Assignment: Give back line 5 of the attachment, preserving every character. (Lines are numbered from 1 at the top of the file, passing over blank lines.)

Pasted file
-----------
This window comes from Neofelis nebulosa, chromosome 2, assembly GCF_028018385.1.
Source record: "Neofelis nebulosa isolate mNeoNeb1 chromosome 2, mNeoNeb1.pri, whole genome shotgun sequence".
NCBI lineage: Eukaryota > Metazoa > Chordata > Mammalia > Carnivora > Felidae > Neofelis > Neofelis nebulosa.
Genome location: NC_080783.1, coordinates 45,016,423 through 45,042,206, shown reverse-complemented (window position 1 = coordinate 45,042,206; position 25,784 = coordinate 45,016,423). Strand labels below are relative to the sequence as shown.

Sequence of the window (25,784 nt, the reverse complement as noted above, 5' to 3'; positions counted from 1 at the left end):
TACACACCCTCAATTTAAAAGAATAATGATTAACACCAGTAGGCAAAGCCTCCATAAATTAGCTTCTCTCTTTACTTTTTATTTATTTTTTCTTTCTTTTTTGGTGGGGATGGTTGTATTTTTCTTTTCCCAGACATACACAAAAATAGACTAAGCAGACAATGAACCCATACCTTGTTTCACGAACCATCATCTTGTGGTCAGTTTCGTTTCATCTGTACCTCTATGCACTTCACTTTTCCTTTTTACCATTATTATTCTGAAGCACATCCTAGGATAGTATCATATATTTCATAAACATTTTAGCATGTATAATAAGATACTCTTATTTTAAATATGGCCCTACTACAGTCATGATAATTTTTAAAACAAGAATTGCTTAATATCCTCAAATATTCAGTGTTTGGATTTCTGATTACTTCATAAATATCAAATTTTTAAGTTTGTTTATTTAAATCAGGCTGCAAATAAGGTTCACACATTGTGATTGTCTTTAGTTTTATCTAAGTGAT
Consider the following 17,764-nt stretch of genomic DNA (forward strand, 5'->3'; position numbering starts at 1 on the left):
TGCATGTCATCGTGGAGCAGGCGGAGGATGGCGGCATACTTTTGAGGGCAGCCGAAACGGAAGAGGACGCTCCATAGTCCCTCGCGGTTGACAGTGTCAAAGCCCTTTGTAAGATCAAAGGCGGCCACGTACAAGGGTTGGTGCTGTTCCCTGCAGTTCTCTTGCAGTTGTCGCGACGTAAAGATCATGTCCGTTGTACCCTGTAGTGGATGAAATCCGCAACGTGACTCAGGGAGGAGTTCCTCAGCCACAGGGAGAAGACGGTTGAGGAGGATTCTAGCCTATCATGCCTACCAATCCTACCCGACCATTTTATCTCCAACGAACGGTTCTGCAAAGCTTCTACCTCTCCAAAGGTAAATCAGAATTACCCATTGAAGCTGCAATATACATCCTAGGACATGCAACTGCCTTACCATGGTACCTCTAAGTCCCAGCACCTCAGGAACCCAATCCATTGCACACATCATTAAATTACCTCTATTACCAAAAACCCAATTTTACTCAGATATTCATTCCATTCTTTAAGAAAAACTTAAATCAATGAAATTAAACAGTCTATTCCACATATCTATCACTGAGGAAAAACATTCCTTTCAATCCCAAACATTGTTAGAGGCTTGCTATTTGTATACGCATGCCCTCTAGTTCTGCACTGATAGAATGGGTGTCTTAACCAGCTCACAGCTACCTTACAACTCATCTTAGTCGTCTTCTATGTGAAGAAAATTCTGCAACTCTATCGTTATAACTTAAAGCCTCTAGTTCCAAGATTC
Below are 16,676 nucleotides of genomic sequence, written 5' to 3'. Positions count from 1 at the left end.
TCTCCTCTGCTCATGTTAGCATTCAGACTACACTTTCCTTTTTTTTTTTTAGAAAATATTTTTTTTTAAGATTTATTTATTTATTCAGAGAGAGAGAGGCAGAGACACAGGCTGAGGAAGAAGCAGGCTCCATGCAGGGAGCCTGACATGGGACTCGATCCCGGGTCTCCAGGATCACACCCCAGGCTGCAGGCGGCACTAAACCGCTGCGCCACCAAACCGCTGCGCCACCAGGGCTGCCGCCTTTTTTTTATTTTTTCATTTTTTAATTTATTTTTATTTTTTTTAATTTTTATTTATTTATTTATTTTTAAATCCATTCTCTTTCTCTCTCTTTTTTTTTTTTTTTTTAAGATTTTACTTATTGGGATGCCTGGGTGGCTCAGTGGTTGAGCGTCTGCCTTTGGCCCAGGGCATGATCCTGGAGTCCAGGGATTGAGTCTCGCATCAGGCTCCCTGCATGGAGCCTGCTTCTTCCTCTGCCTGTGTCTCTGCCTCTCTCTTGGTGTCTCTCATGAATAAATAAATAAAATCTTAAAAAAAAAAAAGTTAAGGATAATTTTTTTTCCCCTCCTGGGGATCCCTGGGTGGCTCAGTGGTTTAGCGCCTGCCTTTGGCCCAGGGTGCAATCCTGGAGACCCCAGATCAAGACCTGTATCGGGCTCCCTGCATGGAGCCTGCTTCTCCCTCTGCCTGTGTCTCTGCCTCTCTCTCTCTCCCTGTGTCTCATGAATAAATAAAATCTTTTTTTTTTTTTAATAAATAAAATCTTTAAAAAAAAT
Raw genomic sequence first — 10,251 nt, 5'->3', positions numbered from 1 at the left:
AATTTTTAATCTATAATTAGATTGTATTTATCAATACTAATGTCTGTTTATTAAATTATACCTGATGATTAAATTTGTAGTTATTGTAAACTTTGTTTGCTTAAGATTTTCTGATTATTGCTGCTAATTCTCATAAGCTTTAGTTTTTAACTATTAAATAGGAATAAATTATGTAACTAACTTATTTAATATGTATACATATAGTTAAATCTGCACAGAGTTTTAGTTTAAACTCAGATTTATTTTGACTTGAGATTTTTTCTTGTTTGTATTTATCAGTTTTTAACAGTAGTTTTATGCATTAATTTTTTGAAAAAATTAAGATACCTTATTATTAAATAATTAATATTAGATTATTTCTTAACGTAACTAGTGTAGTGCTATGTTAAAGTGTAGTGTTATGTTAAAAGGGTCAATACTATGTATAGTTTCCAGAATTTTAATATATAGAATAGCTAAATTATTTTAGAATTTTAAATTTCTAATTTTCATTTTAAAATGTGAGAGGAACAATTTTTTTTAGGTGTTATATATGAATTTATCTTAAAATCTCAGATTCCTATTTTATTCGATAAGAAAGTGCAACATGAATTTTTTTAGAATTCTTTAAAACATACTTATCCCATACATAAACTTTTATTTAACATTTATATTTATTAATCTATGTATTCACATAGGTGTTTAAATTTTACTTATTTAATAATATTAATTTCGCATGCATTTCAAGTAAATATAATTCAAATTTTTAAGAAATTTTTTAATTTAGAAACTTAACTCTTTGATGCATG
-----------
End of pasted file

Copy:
Sequence of the window (25,784 nt, the reverse complement as noted above, 5' to 3'; positions counted from 1 at the left end):